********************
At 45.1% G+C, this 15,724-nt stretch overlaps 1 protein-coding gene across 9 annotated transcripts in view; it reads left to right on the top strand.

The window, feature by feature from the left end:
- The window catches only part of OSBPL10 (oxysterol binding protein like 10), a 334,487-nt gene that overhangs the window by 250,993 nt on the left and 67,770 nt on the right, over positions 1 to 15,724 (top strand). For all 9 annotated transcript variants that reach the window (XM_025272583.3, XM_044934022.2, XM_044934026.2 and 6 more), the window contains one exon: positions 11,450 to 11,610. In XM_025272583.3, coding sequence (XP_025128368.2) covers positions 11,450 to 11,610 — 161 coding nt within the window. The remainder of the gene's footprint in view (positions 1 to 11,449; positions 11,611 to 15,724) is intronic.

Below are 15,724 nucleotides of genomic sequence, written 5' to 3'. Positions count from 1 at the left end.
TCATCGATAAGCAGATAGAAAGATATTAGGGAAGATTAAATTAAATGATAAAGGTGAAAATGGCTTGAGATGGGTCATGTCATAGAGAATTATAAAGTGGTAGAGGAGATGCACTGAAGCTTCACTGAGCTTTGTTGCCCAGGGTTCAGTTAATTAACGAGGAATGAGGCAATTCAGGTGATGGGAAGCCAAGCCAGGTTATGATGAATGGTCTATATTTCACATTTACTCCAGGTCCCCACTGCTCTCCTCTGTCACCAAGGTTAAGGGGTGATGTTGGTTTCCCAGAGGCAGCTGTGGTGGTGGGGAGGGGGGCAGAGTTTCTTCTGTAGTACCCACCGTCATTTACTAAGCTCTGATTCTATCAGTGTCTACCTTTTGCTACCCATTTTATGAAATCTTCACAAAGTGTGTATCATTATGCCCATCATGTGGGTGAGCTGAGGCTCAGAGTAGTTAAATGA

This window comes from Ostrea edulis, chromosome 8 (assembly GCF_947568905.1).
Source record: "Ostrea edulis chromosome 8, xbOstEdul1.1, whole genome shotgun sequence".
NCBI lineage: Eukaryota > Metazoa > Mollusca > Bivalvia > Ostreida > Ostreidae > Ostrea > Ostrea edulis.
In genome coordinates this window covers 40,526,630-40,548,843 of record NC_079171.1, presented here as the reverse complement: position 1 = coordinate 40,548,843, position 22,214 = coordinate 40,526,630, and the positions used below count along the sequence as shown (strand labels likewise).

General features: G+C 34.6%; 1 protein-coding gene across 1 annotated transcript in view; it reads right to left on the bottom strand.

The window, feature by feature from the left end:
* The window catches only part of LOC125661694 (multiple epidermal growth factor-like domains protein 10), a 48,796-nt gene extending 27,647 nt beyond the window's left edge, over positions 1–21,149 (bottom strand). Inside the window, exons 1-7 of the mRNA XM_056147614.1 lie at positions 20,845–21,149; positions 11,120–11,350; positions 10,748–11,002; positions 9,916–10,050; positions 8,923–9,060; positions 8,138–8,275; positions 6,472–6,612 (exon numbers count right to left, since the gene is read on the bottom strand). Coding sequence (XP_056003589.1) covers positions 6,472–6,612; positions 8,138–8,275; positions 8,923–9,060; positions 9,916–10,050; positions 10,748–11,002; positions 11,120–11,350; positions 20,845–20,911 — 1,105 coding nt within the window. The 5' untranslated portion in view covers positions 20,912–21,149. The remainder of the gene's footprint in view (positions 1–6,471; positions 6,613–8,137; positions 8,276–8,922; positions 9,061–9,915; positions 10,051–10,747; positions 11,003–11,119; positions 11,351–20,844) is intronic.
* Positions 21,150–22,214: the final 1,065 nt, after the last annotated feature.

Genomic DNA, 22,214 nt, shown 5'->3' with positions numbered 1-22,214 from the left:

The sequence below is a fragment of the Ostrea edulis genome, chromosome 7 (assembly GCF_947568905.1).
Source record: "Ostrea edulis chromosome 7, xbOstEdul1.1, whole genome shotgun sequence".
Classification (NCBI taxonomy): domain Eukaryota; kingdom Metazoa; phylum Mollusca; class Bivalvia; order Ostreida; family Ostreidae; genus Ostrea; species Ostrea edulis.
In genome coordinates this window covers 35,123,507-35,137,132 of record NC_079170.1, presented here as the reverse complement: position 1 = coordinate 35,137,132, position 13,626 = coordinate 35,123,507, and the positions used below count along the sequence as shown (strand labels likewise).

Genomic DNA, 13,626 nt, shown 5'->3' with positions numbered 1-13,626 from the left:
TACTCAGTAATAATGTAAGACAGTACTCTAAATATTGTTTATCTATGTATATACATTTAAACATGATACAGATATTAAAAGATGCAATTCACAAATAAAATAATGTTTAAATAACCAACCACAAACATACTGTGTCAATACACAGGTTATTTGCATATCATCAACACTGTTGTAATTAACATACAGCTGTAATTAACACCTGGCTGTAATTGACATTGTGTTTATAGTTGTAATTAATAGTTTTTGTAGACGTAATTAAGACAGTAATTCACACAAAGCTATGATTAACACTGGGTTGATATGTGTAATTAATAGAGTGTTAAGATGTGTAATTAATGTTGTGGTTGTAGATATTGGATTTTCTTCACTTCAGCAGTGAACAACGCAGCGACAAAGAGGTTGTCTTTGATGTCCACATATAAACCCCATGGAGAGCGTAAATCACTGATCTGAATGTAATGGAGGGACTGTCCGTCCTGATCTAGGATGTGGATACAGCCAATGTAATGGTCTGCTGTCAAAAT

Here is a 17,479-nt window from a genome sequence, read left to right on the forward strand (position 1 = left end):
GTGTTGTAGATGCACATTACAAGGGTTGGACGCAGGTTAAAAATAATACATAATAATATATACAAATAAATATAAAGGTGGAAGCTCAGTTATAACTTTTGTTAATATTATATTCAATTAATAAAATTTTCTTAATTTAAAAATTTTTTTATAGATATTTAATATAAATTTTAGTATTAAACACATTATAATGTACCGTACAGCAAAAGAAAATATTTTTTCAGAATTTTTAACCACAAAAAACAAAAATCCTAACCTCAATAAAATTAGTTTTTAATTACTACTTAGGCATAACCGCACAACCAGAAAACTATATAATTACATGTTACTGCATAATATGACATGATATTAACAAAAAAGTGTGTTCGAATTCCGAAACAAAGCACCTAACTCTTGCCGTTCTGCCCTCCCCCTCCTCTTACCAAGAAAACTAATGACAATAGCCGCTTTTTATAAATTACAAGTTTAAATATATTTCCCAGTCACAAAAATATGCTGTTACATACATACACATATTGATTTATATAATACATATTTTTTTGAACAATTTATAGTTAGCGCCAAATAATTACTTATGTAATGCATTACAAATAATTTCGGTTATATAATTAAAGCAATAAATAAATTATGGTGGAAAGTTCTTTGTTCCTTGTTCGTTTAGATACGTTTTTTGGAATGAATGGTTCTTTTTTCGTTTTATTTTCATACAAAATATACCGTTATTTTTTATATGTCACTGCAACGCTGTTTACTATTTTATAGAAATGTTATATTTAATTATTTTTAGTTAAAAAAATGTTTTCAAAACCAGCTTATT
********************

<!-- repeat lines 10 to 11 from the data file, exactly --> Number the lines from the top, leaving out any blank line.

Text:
General features: G+C 34.6%; 1 protein-coding gene across 1 annotated transcript in view; it reads right to left on the bottom strand.

The window, feature by feature from the left end: